People used to ask me directly to promote their stuff. “Could you do a story about …” they would say.
“Sure,” I’d say. Then they’d tell me the topic with their slant on how they wanted me to publicize it and puff it up and I’d go home, sit down on the computer, and do the exact opposite.
It’s not that I was trying to be mean, it’s that I am, like Herr Settembrini in Thomas Mann’s “Der Zauberberg,” a contrarian. If you tell me to go to the front I will slink to be back and shirk. If you tell me to sit in and wait I will dash to the fore and shove all the timber in the fire in the first five minutes of the race. “Go up!” and I’ll go down. “Go down!” and I’ll go up. Etc.
Being perverse in this way meets very basic dictates of evolution. I once read a study, or perhaps I just imagined it, about how if you left a certain kind of trout in a tank he would eventually try to jump out of it. That never ended well for the trout in the experiment because outside the tank was dry ground.
“Why did the trout always try to jump out?” the researchers wondered as they penned another grant application for $5 million dollars. The answer seemed to be that in the wild, a trout stuck in a river pool could only escape by jumping out. There was a chance he’d jump onto dry rocks or dry land, but as often as not he’d flop onto a rock, flop some more, and flop his way back into a neighboring rivulet and then swim happily on his way to spawn more trout babies.
Contrarianism is this way. It will often land you in hot water in the artificial world of marketing and blogging, but in reality, flopping out of the tank into parts unknown is the only way anything good has ever happened or been invented. A committee didn’t invent the light bulb.
Bike racing at the professional level in the USA simply doesn’t exist, if by “professional” you mean “steady job and steady paycheck that you can live on.” If you are a pro racer in America you are living with your parents or girlfriend-boyfriend or slumming on a couch. There’s no way you can make ends meet racing your bike unless the ends are very, very, very, very close together. Which they never are.
So this weekend, March 18-19, there’s the first iteration in the modern era of a US pro track racing series. It’s being held at the Carson/Home Depot/Velo Center/Velodrome and it’s going to showcase some of the country’s best track racers in a race series. Details here.
Whether or not this will work is a very open question because it depends on people caring about something that no one in America has cared about for a hundred years: Bicycles going around in circles on a track. There are all kinds of explanations as to why no one cares, but my favorite is this: People grow up watching pass-ball on TV and watching their parents go apeshit over pass-ball and listening to hours and hours of blather about pass-ball and so they, too like pass-ball. People don’t grow up watching track racing on TV (or curling or badminton or ping-pong or toenail shaving) and they don’t grow up watching their parents go apeshit over track racing and listening to hours and hours of blather about track racing and so they, do, don’t give a crap about track racing.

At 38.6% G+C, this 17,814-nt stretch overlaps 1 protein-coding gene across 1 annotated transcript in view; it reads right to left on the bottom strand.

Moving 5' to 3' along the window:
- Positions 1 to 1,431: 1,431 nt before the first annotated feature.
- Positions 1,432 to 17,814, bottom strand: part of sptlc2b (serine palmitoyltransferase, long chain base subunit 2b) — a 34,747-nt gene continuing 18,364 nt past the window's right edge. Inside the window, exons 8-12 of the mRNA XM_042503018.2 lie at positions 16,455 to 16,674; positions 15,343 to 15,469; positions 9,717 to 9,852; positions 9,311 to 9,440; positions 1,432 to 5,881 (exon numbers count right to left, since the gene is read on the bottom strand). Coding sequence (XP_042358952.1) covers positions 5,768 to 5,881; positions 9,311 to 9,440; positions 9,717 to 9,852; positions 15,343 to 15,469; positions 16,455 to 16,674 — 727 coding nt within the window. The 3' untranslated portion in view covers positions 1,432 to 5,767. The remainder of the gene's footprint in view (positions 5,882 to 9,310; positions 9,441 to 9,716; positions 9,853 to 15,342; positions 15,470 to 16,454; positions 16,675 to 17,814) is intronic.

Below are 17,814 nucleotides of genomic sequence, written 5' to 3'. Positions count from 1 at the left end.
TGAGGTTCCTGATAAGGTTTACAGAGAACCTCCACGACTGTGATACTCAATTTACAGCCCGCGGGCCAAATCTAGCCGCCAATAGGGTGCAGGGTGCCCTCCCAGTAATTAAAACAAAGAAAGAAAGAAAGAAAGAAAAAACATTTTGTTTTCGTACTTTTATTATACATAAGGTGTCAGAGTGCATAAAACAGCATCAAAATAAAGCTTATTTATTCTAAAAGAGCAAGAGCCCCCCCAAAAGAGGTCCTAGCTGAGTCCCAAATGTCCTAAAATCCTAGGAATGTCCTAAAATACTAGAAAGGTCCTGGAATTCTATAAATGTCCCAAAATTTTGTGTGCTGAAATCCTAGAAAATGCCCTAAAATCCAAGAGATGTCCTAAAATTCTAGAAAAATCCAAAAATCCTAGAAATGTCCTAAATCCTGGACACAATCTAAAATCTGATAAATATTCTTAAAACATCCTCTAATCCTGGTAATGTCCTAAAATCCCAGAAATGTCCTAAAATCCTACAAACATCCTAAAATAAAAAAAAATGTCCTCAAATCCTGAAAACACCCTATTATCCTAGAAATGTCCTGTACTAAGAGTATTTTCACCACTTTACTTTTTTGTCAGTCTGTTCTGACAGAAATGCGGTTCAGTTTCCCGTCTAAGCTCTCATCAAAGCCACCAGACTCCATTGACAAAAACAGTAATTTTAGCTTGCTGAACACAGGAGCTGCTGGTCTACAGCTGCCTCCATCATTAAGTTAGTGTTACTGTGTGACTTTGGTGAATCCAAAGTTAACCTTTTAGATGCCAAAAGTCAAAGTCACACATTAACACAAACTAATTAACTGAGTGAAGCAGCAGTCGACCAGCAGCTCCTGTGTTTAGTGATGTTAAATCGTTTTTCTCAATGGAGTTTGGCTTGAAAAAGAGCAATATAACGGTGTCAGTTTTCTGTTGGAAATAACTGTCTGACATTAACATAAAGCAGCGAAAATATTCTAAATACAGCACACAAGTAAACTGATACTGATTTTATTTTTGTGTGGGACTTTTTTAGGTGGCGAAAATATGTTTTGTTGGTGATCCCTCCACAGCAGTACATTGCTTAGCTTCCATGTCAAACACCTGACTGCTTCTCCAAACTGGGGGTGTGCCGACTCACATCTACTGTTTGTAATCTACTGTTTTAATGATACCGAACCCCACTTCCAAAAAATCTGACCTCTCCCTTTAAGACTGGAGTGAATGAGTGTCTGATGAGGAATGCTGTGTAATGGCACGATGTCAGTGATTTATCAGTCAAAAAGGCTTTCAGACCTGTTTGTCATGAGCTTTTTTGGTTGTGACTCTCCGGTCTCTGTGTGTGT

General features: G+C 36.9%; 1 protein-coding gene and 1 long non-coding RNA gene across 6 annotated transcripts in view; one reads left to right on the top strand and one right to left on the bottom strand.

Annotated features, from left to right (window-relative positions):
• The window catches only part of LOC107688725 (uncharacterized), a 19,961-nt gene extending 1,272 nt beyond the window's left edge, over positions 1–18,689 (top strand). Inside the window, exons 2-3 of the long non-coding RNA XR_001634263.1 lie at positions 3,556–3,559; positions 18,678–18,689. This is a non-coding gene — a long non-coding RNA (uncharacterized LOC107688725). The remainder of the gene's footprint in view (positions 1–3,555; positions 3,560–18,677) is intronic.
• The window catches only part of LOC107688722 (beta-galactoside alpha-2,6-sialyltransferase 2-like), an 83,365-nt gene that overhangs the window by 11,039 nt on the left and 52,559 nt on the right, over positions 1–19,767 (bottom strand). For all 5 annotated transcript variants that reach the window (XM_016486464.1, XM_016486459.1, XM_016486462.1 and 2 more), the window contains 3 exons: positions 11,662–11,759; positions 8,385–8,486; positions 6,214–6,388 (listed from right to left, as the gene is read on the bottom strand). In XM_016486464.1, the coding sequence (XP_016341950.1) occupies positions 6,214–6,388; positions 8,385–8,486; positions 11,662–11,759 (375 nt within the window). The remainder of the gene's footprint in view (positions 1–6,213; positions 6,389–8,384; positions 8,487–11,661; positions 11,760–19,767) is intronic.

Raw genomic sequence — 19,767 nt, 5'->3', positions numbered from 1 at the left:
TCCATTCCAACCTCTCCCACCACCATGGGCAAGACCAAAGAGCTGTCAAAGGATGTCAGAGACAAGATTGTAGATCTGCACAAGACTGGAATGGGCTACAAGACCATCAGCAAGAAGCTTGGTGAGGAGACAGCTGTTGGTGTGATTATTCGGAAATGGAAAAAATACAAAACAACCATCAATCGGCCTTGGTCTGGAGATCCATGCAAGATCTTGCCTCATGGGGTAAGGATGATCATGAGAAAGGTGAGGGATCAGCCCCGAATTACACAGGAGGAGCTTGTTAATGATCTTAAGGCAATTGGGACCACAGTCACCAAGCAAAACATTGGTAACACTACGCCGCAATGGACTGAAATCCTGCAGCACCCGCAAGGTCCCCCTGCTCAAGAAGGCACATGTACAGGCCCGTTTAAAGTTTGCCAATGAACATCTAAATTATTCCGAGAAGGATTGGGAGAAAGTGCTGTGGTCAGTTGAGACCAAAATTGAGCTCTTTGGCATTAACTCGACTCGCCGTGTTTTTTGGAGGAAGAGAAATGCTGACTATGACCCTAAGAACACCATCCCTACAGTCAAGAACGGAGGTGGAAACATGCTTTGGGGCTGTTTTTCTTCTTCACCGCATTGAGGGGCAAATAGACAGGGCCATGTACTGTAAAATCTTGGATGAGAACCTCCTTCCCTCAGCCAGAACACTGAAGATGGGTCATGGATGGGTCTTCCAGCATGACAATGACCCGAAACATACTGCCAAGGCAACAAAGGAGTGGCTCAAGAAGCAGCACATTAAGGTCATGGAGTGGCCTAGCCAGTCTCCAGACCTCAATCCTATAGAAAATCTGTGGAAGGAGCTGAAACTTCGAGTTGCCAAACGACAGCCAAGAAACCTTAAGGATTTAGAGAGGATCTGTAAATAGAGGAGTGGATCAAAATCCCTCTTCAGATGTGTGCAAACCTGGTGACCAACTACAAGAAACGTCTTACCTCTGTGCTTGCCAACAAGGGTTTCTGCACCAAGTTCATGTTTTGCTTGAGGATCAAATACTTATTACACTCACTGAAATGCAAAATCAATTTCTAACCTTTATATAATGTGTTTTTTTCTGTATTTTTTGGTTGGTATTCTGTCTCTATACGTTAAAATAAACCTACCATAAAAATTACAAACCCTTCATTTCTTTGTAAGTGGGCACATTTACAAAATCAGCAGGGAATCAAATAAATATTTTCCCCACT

You certainly can’t fault the mechanics of the sport. Racers speeding by inches from your face dressed in colorful underwear as they sprint for money and glory while bumping and gliding and occasionally falling off their bicycles in thrilling smashemups is about 10 billion times more exciting than watching grown men standing on Astroturf chewing tobacco waiting hours for someone with a stick to whack a tiny ball.
Nor can you fault the sport’s complexity. Unlike stick-ball and pass-ball, which require advanced degrees to even begin to understand what’s happening, bike racing is simple. Fastest guy pretty much always wins. Sure there are points and stuff to clog your brain from time to time, but after a few beers who cares anyway? Keep your eyes glued on your favorite colorful underwear and watch ’em go.
And this is the main point. At a velodrome like the one in Carson you can hang out with friends, have a drink and a bite, and watch some pretty thrilling stuff, and at $25 a ticket it’s slightly cheaper than the $123.40 average ticket price for watching the New York Giants lose another game of pass-ball while drinking a $15.00 cup of beer and eating a $9.00 hot dog and paying $30.00 to park your cage.
I plan on going to the races this Saturday and hope you do, too. We can watch these guys and gals flop out of the tank together.
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